- Embrace student choice. It would be hard for me to generate questions about cars (not the movie Cars, because I have three kids and I have seen that movie hundreds of times) because I don’t really care about cars. Yeah, yeah, I get it. There’s a difference between a Mustang and a Lamborghini, but the only real difference I could identify is that one of them is easier to spell. For me, a car is a giant hunk of metal that gets you from place to place. But to someone who loves cars, each car is a work of art. And a student who is into cars will have an easy time creating tons of questions about cars. This is why I love Genius Hour projects. Students can engage in inquiry by tapping into their own prior knowledge. Notice here that the more you know about a subject, the more likely you are to ask questions. Knowledge should make you more curious, not less. I’ve never seen a cosmologist say, “I’m done asking questions about the universe.” It doesn’t happen.
- Use multiple grouping options. Encourage students to ask questions of the teacher, of their partners, in their small groups, and of themselves. Give students time to think and process and ultimately ask better questions. So, when students read an article summary, they start with individual questions but eventually move into small group discussions and a whole class Socratic Seminar. This constant integration of multiple grouping creates a climate where we are always asking questions.
- Slow down. I remember as a child feeling a sense of amazement at the ability to pull iron out of sand. We pulled out magnets and stuck them in all kinds of soil until it worked. The process was slow. We weren’t hurried. But this was precisely what led to questions. Often, these relaxed moments of wonder are precisely what students need to ask deeper inquiry questions. If we want a culture of wonder, we need to slow down.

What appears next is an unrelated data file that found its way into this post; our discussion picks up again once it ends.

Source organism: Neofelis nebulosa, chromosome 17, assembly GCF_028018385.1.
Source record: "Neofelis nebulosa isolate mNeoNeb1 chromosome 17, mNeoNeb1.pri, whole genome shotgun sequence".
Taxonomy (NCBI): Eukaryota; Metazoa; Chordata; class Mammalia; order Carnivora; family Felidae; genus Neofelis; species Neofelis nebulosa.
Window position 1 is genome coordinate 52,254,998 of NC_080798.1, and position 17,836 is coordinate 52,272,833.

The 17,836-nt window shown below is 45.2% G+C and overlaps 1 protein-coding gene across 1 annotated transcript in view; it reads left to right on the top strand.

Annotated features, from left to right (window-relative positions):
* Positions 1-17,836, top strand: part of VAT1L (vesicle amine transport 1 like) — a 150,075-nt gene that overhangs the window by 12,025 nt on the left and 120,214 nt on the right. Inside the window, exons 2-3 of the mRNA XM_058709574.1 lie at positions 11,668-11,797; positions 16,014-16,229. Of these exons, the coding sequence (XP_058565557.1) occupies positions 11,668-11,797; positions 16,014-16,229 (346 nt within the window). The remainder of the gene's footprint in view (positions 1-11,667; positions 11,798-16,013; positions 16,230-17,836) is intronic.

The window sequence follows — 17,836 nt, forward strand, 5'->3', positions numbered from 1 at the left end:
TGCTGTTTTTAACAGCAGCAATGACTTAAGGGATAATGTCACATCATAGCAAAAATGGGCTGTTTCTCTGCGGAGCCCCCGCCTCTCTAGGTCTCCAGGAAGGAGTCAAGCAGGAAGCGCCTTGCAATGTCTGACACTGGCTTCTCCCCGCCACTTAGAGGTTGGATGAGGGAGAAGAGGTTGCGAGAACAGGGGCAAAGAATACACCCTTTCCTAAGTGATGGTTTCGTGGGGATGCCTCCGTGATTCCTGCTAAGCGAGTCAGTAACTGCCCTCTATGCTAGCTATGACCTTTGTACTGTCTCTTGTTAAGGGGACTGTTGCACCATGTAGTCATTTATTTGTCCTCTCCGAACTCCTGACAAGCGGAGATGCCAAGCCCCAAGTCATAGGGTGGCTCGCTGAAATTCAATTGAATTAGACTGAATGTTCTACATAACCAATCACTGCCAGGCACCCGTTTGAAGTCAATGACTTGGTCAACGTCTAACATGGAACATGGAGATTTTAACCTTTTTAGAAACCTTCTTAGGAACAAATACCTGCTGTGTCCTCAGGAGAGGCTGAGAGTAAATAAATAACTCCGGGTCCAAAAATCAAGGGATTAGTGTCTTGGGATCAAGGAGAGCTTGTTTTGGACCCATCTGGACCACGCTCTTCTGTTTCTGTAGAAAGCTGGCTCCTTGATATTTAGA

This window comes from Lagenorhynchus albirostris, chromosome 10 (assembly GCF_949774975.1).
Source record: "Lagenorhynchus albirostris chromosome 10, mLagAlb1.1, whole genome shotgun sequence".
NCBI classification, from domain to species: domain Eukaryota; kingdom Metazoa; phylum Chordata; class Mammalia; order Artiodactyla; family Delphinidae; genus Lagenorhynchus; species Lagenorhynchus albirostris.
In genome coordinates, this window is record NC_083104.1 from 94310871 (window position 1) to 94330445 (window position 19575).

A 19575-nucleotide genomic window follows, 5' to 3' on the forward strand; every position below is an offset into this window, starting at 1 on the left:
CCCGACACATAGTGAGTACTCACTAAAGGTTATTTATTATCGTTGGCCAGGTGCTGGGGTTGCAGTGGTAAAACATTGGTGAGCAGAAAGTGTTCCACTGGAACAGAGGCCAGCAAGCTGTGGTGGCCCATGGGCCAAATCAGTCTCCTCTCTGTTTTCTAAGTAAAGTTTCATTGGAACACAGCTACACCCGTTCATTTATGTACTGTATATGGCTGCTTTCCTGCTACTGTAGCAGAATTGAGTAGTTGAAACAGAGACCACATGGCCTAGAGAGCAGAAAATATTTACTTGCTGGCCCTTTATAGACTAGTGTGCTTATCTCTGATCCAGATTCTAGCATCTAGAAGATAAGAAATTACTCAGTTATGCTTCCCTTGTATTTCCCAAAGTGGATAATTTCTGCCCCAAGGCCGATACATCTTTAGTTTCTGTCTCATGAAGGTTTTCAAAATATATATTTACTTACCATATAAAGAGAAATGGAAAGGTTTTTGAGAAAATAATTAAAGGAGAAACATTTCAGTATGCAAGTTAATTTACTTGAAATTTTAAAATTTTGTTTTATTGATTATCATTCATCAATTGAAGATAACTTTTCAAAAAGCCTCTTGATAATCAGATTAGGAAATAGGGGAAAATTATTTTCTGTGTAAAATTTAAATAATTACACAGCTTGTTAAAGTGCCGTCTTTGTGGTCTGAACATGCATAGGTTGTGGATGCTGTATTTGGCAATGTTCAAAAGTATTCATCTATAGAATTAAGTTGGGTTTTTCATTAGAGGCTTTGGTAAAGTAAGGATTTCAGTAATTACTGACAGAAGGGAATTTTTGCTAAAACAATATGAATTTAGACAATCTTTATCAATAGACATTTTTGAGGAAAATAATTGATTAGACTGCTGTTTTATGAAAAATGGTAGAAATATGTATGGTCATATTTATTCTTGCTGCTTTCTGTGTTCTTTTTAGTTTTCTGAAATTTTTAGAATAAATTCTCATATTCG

- Follow rabbit trails. When I was a pre-service teacher, my mentor Brad said something so often it became a mantra for me. “We must seize the moment of excited curiosity for the acquisition of wisdom.” Brad would say this all the time and slowly I memorized it and internalized it. He wasn’t sure where the saying originally came from, but the idea was that in that single moment when your curiosity is sparked, you should chase it. If you put it off until later, you miss something in the process. Those questions evaporate. But when you chase the curiosity in the moment, you end up asking better questions and learning more in the process. Yes, there’s a time for deadlines and it’s true that we sometimes need to get back on task. But there’s a place for going off-road and wandering in wonder.
- Share your own questions. A teacher’s naturally curiosity infects the entire classroom in a really positive way. As a student, I loved to hear my teachers say, “Yeah, I’m trying to figure out __________” or “I’ve been exploring ___________.” Their curiosity meant that it was okay for me to be curious; that being geeky was a positive thinking. You can give your students that same gift: the permission to wonder. When you talk about your own curiosity and you share the questions you have, you create a class culture that values inquiry.
- Reduce the fear. Often when a student says, “I don’t know what to ask,” what they’re really saying is, “I’m afraid of sounding stupid.” If students have had to spend most of their time getting the questions right, it can feel unnerving to be told that they can now ask their own questions. One way to model this is through admitting that you don’t have all the answers. It can be powerful when students here you say, “I don’t know. Let’s find out.” When this happens, students realize that they have the permission to ask questions and admit that they don’t have all the answers.
A Climate of Curiosity
This is not a comprehensive list. I’m sure there are many other ways to help students recover their natural curiosity. Sometimes it involves going out into nature. Sometimes they just need a Genius Hour, where they can pursue their passions. But ultimately, teachers can create an environment of curiosity, where students are excited about asking questions and discovering answers.